We’re Not Hypnotists, But We Do Ask Clients To Get Out of Their Head

Raf Stevens, author of the newly published book, No Story, No Fans, has an important message for those of us busy developing content for our clients.

What helps great content to spread is how compelling and inspiring the message is, not how it slants toward positioning your company as the only one to buy from. Content should make connections. I’ll go even further than that. Content follows connection. First, you need to engage, build rapport, and make your audience trust you. Pure information or marketing messages do not make that happen. If you communicate in facts and figures, you are communicating “brain to brain.” To be a successful storyteller, you need to communicate human to human, heart to heart, and emotion to emotion.

Interestingly, the best ads also reach people at an emotional level. Yet, clients who pony up big bucks to create and place an ad or to improve their website are acting rationally. They want more business and are willing to do what is necessary to make the register ring. The take away here is that it is imperative to move from the rational to the emotional when appealing to prospects and customers.

Yesterday at a Portland Ad Fed luncheon, a principal of another Portland agency told me that content marketing is just writing. No. It is writing and/or video created on a client’s behalf, but there’s no direct sell packaged up in the message, rather there’s entertainment or utility worth seeking out and sharing courtesy of the sponsoring brand.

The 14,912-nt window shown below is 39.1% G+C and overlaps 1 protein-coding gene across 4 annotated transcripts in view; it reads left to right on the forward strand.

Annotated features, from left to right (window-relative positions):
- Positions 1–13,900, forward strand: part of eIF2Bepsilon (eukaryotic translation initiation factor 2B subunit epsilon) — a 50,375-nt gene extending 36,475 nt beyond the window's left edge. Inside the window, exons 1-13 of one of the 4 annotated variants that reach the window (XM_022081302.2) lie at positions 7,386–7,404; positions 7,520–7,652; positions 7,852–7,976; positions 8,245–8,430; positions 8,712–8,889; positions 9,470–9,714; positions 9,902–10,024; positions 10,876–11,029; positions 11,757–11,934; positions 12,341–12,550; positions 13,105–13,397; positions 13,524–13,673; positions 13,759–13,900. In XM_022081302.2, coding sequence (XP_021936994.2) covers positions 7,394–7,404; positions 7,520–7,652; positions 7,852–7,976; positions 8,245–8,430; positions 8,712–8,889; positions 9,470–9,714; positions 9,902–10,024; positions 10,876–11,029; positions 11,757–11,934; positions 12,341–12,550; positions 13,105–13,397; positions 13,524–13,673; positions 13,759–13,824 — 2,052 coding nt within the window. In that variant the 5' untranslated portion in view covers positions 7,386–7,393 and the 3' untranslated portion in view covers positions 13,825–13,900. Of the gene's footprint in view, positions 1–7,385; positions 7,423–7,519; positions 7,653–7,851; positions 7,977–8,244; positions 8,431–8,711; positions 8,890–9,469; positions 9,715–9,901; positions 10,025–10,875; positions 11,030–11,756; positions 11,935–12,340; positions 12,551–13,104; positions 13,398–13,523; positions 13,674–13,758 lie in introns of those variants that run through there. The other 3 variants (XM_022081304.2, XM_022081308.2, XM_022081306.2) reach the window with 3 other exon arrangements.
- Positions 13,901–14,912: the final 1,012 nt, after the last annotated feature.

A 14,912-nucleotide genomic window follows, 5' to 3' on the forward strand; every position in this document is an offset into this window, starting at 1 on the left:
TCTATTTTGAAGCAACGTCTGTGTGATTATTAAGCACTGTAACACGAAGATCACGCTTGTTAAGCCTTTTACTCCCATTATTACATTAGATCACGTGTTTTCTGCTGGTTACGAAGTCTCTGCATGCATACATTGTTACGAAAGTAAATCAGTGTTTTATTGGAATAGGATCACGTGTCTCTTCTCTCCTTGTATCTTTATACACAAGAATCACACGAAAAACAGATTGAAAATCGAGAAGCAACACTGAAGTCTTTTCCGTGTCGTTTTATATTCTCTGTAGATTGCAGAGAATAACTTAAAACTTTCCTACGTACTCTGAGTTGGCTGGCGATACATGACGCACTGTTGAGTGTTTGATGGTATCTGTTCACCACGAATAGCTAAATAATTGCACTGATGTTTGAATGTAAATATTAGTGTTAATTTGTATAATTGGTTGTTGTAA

Let’s take a look at this new content offering from Patagonia, a master of the form:

Six and a half minutes of video from an outdoor clothing company, and no mention or even a hint of product marketing. There’s no need for it, because Patagonia knows what matters to its customers — in this case environmental damage being done to a wild place.

That’s the model in a nutshell. Find the shared points of interest between the company and its customers and focus there. Perfectly executed content marketing like Patagonia’s doesn’t do away with salesmanship. In many cases, traditional marketing is still needed to induce transactions. Content doesn’t replace advertising, it lives side-by-side with it.

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